Geile/Leon Marketing Communications

Does subtlety work in LinkedIn marketing?

Ask professionals for their opinion of LinkedIn and you’ll likely get a wide range of responses. Some see it as an invaluable tool for connecting with their peers. Others may simply not use it all that much. Some find it profoundly creepy (and with good reasons).

That being said, LinkedIn marketing presents an interesting challenge. The site already has a member of “freemium” offerings to begin with, such as paid memberships, online learning and a whole suite of other sales-based solutions. While posting regularly on the platform is a good strategy, the reach of specific posts varies wildly.

While the platform has some reasonably priced sponsored post options, many of the more enterprise advertising and recruiting solutions on LinkedIn can be incredibly pricey. They know they have a deep pool of profiles that others want to connect with and they leverage that data effectively. Their game, their rules.

Some marketers have tried to work around some of the advertising restrictions inherent in the LinkedIn platform. Men’s clothing company Bonobos created a personal profile for a shirt, which was positively received. It didn’t last long, however, as the profile went afoul of LinkedIn’s rules.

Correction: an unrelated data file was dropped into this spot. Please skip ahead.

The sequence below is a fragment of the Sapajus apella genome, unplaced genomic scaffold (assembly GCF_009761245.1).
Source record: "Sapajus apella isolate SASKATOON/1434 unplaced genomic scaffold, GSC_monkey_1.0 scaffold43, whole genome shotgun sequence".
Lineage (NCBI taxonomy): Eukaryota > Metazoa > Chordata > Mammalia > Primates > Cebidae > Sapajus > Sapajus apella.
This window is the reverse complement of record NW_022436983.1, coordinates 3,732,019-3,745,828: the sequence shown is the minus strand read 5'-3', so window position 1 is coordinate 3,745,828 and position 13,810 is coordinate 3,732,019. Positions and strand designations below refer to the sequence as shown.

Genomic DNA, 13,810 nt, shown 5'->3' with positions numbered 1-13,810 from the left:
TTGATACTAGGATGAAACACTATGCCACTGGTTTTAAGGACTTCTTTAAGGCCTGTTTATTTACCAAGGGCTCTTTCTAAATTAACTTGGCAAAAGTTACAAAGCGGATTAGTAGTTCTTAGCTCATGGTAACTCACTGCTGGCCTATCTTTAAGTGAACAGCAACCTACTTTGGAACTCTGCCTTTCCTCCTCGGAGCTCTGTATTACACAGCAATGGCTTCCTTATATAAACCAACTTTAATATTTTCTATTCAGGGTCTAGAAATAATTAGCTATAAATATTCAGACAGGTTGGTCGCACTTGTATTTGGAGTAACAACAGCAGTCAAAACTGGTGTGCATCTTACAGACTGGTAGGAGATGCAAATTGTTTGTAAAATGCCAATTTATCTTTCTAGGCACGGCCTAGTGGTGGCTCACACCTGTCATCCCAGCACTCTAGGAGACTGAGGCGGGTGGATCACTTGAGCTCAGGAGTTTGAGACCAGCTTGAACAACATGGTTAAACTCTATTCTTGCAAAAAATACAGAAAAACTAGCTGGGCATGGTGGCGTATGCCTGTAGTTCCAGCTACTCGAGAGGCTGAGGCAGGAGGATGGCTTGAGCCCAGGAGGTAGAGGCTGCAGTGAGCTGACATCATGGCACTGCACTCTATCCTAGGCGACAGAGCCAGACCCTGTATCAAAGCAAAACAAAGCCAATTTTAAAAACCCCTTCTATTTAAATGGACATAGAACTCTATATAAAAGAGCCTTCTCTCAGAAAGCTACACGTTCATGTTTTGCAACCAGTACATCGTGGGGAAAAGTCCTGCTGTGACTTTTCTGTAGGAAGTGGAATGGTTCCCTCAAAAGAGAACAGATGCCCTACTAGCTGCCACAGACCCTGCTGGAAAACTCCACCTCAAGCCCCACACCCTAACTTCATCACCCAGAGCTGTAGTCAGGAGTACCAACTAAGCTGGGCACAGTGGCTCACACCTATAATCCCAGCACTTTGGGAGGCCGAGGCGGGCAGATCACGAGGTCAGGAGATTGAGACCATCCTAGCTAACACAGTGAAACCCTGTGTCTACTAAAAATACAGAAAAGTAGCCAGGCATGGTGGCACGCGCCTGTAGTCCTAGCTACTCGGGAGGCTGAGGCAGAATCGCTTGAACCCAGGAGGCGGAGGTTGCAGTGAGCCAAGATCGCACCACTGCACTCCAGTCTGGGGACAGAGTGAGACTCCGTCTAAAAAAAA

Another cool spin comes from well-regarded airline Virgin Atlantic. The company has always prided themselves on having an outgoing brand personality. They’ve taken that playfulness to LinkedIn to the form of a contest disguised as a job posting:

Virgin claims to be the first brand to leverage LinkedIn’s job search feature for promotional purposes. And its VP of marketing for the Americas, Simon Bradley, says the response has been quite positive to date, with nearly 200 applicants at the time of this posting. Bradley has bigger plans for the campaign; he tells AdFreak that the work is “very exciting for us, and we’ll be starting to seed it in our social campaigns very soon.”

Unlike the Bonobos campaign, this seems to have been approved in some fashion by LinkedIn. Which is good because it’d be a shame to work so hard on a campaign idea to have it shot down by the platform. And it looks like the prize of a round-trip to London has garnered some significant interest.

LinkedIn Marketing

Which is probably good news for LinkedIn, which is now in the middle of a slightly embarrassing class-action lawsuit.

We’re always looking for innovative ways to help brands cut through the clutter. Want to find out how yours can push the envelope? Let us know your thoughts.

[gl-hs-form form_id=’1863abe3-c1e4-43d0-a298-c7b132f8ce03′]